It’s officially summer, and for me that means it’s officially rosé season. Because nothing breaks the heat quite like a chilled bottle of dry rosé. Living paycheck to paycheck, I look at these special wines as mini summer-vacations-in-a-bottle.
There are those that still think of sugary Jolly Rancher-like flavors when they see a pink wine. This is unfortunate, because the fact is that most rosés made around the world are fermented to complete (or almost complete) dryness. It hasn’t been until recently that this style of rosé has really caught on in the United States. Now, however, you can drop by your corner wine and spirits shop and find a wide selection of different types of dry rosé from all over the world.
Rosé can be made from any red grape, and the most popular technique (at least for still rosé wine) is called “bleeding.” What is done is essentially the same technique that is used to make red wine, only for a shorter time. The grapes are crushed and the skins are left in with the juice to “bleed” color into the wine, but they are removed after a matter of hours, as opposed to many days. The exact length of time all depends on how dark the winemaker wants the end product to be. And this is the real question when it comes to picking a dry rosé. There is just as much flavor variety across the rosé spectrum as there is for a red or white wine.
On the lighter end of the color (and flavor) spectrum are the traditional dry French rosés. The most famous are from the Provence area, and if they are made well, they can be simple and thirst quenching. If not, they tend to be acidic and lack flavor. While not every wine needs to be a fruit bomb, for a rosé, I think a hint of fruit makes even the most austere pink vino more complex and satisfying. One of the best pale pink rosés I’ve had in a very long time is the 2008 Jean Baptiste Thibault Sincérité Rosé ($9.99 at Columbus Circle Wines, 1802 Broadway, betw. 58th & CPS, 212-247-0764). From France’s Eastern Loire Valley, which is quite a bit north of Provence, this rosé is made from 100 percent Pinot Noir and is a salmony hue of orange-pink. It is absolutely delicious. There are scents of vanilla and orange peel, and every sip has hefty helpings of blackberry, pomegranate and mulberry, all spun together with a perfect balance of tangerine citrus. A must for anyone who drinks rosé.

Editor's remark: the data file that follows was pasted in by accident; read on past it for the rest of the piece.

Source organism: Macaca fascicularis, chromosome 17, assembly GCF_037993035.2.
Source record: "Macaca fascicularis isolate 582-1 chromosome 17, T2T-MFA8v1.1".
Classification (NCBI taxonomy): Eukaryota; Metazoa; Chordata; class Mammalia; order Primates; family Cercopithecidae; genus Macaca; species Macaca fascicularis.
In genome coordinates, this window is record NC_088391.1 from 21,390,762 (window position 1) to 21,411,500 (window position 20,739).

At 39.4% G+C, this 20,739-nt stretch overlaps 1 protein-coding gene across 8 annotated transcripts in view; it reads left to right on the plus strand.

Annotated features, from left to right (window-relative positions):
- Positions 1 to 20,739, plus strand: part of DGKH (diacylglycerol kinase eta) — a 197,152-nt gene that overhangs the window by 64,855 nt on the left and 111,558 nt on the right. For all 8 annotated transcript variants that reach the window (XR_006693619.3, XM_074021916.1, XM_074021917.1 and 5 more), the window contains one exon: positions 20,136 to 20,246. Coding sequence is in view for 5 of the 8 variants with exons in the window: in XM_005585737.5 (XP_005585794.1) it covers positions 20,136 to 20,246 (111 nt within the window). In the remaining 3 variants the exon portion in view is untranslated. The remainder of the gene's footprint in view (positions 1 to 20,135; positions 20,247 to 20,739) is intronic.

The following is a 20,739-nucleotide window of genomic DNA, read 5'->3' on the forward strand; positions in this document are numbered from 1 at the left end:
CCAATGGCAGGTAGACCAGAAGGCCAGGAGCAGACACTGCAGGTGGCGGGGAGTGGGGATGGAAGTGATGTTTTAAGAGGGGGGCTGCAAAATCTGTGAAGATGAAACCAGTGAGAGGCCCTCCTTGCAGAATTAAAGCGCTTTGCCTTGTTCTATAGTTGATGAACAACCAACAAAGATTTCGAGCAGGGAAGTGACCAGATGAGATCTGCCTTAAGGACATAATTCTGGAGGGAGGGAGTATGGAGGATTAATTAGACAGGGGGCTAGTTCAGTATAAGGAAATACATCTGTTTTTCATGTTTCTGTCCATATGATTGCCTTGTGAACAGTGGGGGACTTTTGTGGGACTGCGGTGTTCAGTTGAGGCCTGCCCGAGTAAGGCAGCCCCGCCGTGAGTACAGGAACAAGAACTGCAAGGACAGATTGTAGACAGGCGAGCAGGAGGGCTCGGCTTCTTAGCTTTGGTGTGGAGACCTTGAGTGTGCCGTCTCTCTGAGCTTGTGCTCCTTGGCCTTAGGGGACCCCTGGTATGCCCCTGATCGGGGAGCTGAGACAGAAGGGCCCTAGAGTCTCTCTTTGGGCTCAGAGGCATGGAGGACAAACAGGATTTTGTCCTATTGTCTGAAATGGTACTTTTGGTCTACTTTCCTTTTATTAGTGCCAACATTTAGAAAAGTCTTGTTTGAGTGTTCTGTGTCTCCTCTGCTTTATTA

Going a little farther into the red on the pink-to-sanguine spectrum, we land smack in the middle. A great example of this neon-red style of rosé is the Bodega Pirineos Mesache Rosado 2007 ($9.59 at Stew Leonard’s Wines, www.stewswinesny.com). This bright red wine is from the northeastern corner of Spain near the Pyrenees Mountains, and is made from Temperanillo, Garnacha (a.k.a. Grenache), Merlot and Moristel grapes. There are scents of cherry on the nose, but the signature ripe strawberry flavors of the Garnacha grape come through on the palate, bolstered by the Merlot’s juicy berry fruit and spicy Temperanillo on the finish. This is a rosé to bring to dinner, especially if you’re eating salmon or tuna.
Going even deeper and darker into the world of rosé, we travel to Sicily for the Tasca d’Almerita le Rose de Regaleali 2007 ($9.99 at Yorkshire Wines & Spirits, 1646 First Ave. betw. 85th and 86th, 212-717-5100). This wine, made from Nero d’Avola and Mascarello grapes, is a dark, opaque garnet. Serving the Regaleali a little closer to room temperature is definitely beneficial to its almost red wine-like fruit flavors of black cherry preserves and candied lemon peel. This is about as muscular and full bodied as rosé gets.
While not all of us can afford a getaway to The Hamptons or Montauk, taking a sip of any of these refreshing pink nectars will transport you, at least temporarily, from the hum of your window unit and the noise of the traffic below.
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